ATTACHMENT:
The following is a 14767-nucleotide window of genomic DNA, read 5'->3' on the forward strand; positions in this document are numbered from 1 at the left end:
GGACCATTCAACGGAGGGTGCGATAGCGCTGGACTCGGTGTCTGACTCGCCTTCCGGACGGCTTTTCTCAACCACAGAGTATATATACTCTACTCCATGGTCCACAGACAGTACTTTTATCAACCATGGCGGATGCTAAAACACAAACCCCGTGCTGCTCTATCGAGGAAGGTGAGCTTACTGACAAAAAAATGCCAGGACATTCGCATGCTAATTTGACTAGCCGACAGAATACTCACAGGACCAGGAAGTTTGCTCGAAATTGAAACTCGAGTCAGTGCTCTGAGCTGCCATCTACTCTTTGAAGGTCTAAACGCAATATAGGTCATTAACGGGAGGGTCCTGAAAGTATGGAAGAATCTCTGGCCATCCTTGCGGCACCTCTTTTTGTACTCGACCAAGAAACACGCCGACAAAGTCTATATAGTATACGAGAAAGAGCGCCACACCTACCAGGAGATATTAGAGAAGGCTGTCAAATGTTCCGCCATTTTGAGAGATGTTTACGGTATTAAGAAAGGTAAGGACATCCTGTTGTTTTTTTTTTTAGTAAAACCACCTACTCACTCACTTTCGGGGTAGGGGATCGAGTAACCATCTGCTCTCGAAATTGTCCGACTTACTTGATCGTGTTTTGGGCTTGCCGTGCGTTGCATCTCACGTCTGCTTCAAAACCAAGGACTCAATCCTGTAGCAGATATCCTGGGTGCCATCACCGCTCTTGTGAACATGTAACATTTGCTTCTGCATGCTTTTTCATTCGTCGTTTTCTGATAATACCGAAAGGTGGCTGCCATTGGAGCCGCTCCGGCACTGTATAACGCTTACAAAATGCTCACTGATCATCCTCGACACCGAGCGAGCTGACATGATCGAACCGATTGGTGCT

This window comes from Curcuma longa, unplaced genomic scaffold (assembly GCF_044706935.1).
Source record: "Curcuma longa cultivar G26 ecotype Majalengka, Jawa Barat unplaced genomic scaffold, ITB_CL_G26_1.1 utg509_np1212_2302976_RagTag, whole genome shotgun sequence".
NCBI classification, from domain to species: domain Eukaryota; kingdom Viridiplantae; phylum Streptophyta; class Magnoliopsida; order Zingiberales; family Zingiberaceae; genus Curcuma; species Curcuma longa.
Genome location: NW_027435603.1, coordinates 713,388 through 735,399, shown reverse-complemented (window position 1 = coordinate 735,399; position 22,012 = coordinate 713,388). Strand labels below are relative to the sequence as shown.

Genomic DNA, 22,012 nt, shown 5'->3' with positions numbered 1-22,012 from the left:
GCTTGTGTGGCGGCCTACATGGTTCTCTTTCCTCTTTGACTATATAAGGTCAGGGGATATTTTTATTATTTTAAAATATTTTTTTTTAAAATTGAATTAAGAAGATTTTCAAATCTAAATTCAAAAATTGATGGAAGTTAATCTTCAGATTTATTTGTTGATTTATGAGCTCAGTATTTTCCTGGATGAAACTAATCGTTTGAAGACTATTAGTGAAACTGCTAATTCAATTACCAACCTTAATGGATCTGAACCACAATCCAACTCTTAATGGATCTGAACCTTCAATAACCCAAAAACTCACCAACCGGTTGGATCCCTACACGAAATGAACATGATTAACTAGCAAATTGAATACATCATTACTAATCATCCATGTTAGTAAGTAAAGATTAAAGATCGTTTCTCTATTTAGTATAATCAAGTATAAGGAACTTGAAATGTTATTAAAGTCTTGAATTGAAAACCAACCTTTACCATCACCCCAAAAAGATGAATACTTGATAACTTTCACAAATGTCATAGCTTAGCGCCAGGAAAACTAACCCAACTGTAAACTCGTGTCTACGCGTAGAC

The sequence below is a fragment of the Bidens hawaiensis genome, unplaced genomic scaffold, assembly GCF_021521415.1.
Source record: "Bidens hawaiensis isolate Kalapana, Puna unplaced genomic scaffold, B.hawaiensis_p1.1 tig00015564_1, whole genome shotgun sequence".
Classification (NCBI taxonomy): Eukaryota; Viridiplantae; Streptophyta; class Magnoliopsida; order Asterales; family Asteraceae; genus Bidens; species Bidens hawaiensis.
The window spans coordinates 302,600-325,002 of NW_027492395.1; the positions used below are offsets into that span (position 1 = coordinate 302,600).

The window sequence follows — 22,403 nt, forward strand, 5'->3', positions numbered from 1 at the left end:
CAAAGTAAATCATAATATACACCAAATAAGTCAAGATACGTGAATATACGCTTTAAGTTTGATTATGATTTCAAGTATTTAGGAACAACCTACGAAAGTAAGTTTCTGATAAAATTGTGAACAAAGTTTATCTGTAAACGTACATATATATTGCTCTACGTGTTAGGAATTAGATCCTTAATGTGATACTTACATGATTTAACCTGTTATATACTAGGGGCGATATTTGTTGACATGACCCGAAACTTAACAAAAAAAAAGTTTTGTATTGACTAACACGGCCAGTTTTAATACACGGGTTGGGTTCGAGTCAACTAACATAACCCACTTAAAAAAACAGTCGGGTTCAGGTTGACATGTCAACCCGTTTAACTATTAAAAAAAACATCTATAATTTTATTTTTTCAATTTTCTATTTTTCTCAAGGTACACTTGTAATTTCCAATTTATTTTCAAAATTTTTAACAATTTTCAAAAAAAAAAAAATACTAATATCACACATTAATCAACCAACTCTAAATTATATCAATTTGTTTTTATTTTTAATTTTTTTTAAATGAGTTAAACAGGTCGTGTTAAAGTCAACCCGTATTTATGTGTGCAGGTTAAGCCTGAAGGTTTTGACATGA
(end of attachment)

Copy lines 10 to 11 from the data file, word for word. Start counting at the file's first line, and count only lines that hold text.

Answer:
Source record: "Bidens hawaiensis isolate Kalapana, Puna unplaced genomic scaffold, B.hawaiensis_p1.1 tig00015564_1, whole genome shotgun sequence".
Classification (NCBI taxonomy): Eukaryota; Viridiplantae; Streptophyta; class Magnoliopsida; order Asterales; family Asteraceae; genus Bidens; species Bidens hawaiensis.